As Florida continues to break new records for daily coronavirus cases and deaths, the state is simultaneously witnessing a slow, confusing, vaccine rollout due to high-demand from frustrated residents. But despite all this, two Republican lawmakers are slated as guest speakers at an upcoming anti-vaccine rally.
The Florida Freedom Rally will take place on Jan. 27 in Tallahassee, one of the busiest days during the Legislative committee week. The event appears to be organized by Florida chapters of anti-vax groups, Moms For Freedom, and the Conscious Coalition. As of now, the two keynote speakers at this event are Sarasota Senator and Florida GOP Chair Joe Gruters, and failed mask-mandate lawyer and Howey-in-the-Hills State Representative Anthony Sabatini.
“Help us protect Florida as a free state in the face of COVID-19. COME SHOW YOUR SUPPORT for our individual freedom to choose between the vaccine and other prevention strategies and life-saving treatments, consistent with informed consent, which the American Medical Association states is fundamental in both ethics and law,” says an event page on Free Florida, a far-right message board popularized during the initial statewide lockdowns last March that has since become a platform for anti-mask and anti-vaccine sentiment, as well as “stolen election” rhetoric.
For the unfamiliar, the Conscious Coalition has a long history of pushing anti-vaccination legislation, specifically in California and Oregon, and is led by executive director Jonathan Lockwood, whose political statements the Denver Post editorial board once called "flat-out deranged."
As for Moms for Freedom, the group seems to be primarily rooted in the anti-vax movement, but has participated in various “Stop the Steal” rallies, anti-mask rallies, and various “Trump Trains” and boat parades around Tampa Bay. The group has also posted numerous QAnon and “plandemic” conspiracy theories.
In a Facebook post from Jan. 3, the Hillsborough County chapter of Moms for Freedom posted, “Just as a reminder, You’re not a hero for getting this VX. You didn’t do your research, you got manipulated. You didn’t think for yourself, you just obeyed. You’re not part of history, you’re part of an experiment. DO NOT COMPLY!”
And, in a Nov. 15 post, the group posted a conspiracy theory that President -elect Joe Biden promotes putting microchips in the U.S. population. “Microchip is NOT a conspiracy theory,” wrote the group.
It only makes sense that both of these anti-vax groups plan to host Sabatini and Gruters, who are both ardent Trump-supporters and both have recently proposed legislation that protects anti-vaxxers.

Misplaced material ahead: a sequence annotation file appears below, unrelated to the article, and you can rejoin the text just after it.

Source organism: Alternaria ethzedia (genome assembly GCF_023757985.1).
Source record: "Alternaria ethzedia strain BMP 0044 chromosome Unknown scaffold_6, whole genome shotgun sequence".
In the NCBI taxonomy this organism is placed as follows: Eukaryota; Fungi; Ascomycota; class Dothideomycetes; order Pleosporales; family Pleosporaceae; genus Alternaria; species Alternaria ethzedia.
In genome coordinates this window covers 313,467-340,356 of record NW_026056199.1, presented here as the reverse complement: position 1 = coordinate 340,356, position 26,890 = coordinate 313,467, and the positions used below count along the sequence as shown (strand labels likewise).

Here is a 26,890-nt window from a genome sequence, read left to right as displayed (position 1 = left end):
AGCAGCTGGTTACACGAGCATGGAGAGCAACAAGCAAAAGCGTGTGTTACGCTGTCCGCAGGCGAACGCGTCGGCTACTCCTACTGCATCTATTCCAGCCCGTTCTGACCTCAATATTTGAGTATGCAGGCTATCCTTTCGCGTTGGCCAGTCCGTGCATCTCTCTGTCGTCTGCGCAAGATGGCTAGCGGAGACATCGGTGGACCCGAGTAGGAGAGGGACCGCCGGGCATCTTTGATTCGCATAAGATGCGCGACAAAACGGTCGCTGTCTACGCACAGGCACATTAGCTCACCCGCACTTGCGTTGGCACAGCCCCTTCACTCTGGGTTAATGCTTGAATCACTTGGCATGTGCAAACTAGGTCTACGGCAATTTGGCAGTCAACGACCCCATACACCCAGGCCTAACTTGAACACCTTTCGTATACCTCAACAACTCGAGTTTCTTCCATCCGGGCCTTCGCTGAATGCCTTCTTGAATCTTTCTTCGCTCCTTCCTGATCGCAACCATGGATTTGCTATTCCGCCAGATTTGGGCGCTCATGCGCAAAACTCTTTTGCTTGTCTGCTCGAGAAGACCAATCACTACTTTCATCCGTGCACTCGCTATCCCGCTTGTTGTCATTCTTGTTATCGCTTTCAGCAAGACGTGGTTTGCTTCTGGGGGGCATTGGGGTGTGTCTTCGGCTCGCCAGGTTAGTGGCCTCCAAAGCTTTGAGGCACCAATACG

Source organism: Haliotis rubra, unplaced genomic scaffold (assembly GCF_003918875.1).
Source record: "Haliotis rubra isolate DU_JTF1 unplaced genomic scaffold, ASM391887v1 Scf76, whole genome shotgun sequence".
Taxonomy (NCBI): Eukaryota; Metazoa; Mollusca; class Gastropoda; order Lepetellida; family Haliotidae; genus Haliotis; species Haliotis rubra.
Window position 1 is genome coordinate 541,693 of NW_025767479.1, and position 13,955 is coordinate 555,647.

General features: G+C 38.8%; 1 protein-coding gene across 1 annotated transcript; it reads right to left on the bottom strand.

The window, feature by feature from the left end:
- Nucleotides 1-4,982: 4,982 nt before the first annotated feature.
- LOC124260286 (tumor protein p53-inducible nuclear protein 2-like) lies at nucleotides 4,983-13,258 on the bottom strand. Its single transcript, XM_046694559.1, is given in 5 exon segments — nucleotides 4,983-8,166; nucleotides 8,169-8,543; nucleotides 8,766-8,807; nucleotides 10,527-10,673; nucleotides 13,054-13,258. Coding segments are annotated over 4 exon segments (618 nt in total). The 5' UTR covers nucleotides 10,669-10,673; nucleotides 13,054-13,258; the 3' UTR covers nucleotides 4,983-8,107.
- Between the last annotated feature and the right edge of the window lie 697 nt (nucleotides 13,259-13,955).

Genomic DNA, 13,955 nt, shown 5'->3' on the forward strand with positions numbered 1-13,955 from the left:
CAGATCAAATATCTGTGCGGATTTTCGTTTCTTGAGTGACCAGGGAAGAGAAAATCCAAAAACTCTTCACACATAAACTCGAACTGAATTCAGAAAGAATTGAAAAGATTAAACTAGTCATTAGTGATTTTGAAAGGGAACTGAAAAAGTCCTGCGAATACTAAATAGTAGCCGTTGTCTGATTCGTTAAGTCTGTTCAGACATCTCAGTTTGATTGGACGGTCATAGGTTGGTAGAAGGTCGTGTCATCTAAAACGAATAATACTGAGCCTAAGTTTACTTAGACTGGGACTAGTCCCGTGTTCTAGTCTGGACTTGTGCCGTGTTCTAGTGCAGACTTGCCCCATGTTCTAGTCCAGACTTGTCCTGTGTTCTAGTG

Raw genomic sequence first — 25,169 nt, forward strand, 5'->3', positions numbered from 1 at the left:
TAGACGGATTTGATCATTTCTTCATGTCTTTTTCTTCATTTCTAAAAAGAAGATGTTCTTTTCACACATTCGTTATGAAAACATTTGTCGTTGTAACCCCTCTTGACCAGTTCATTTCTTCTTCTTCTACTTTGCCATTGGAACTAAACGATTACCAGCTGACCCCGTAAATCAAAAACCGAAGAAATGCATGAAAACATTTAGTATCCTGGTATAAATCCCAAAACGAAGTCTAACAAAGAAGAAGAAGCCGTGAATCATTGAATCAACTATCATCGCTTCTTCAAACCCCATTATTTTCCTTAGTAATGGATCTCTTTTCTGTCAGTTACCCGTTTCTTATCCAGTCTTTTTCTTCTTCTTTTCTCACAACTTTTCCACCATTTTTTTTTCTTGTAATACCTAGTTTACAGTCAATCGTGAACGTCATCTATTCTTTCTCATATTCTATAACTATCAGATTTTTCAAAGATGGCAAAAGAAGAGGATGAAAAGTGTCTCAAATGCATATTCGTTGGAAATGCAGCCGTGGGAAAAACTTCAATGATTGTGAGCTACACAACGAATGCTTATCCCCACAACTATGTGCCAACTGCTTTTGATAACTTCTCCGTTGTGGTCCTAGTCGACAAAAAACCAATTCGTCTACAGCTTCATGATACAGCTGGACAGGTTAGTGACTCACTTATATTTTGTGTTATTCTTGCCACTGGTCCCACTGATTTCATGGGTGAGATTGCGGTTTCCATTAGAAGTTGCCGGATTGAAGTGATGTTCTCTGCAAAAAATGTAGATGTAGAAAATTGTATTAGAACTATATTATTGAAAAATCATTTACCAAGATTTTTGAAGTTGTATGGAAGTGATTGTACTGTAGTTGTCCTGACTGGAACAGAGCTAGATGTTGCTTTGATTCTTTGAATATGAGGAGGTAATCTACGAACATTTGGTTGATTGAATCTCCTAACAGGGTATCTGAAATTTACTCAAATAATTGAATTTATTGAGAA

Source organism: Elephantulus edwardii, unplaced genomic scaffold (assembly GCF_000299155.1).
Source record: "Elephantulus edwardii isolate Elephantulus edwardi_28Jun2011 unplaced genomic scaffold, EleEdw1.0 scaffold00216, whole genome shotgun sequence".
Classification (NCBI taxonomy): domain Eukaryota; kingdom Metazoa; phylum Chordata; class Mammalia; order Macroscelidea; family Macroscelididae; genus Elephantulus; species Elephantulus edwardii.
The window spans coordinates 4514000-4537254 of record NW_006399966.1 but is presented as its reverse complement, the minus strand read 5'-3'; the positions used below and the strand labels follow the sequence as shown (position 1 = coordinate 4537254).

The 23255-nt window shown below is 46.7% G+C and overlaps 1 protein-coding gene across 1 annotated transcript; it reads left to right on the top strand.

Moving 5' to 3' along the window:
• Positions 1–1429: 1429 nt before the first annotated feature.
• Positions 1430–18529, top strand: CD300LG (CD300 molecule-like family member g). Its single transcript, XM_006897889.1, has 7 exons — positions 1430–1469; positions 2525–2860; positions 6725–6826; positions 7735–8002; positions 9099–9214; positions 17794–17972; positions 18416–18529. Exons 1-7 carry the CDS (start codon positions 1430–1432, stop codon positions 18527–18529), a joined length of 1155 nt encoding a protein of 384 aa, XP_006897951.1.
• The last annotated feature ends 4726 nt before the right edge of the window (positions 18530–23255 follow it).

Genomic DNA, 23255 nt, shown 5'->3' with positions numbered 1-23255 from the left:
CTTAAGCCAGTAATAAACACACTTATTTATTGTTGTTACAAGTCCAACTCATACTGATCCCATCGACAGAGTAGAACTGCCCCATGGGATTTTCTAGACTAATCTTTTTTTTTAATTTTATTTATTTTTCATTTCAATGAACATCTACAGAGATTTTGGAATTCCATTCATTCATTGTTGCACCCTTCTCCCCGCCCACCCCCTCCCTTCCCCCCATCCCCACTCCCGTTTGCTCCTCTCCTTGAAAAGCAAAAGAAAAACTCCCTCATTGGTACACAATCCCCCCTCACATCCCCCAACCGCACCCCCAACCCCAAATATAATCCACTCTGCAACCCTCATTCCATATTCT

Last December, Gruters filed a bill protecting anti-vaxxers from discrimination from businesses. The bill, SB 364, would prohibit businesses from discriminating “on the basis of personal health information,” essentially making it so stores and restaurants can’t verify that a customer had a coronavirus shot.
“My fear is, you already see people showing vaccine cards,” said Gruters to Florida Politics. “I’m not anti-vaccine, I assure you. Go out and get it. But some people will choose not to be vaccinated, and they should not be discriminated against in public. I believe in the freedom to choose.”
Sabatini, who has repeatedly downplayed the severity of the virus and has called for little to no government overreach when it comes to COVID-19, proposed legislation last November that would prevent Florida from instituting a vaccine mandate during a health emergency. The bill, HB 6003, would remove “the authority of the State Health Officer to order vaccinations upon declaration of a public health emergency,” amending Florida Statute 381.00315.
“Proud to file this important Bill—we MUST eliminate state's power to mandate vaccines and instead leave this personal medical decision up to each free individual citizen,” said Sabatini in a tweet.
This won’t be Sabatini’s first anti-vax rally. The lawmaker was also a guest speaker at the Unite Rally for Medical Freedom, which featured “Vaxxed” author and conspiracy theorist Del Bigtree.
The two Republicans joining fringe far-right fringe groups for an anti-vax rally comes as Florida health officials are trying to reassure residents that the vaccine is safe, while the state also attempts to vaccinate seniors over 65 years of age. As of last week, just 444,000 Floridians have received at least one dose of the vaccine, while nearly 1.4 million doses had been shipped to the state, reports the Tampa Bay Times.
Florida’s legislative session is scheduled to start March 2.
UPDATE: After publication of this article, Lockwood emailed CL and said he is no longer affiliated with the Conscious Coalition and has no knowledge of the event, which he referred to as "irresponsible."
"As far as this event goes, and others like it, I think they are irresponsible," wrote Lockwood. "There are fair questions to raise about the legislation passed in regard to vaccines and the implications of that legislation — but the groups like QAnon and insurrectionists that have merged with harmless hippies and concerned parents are dangerous. People concerned about drug companies and their regulation should stay far away from engaging with domestic terrorists, outlandish conspiracy theorists and lawless antics and organize, fundraise and effectively work with lawmakers to amend legislation, pass legislation or pass ballot initiatives to bring about better oversight and accountability of drug companies. Whether it’s on their pollution, safety testing, or dark money and lobbying."
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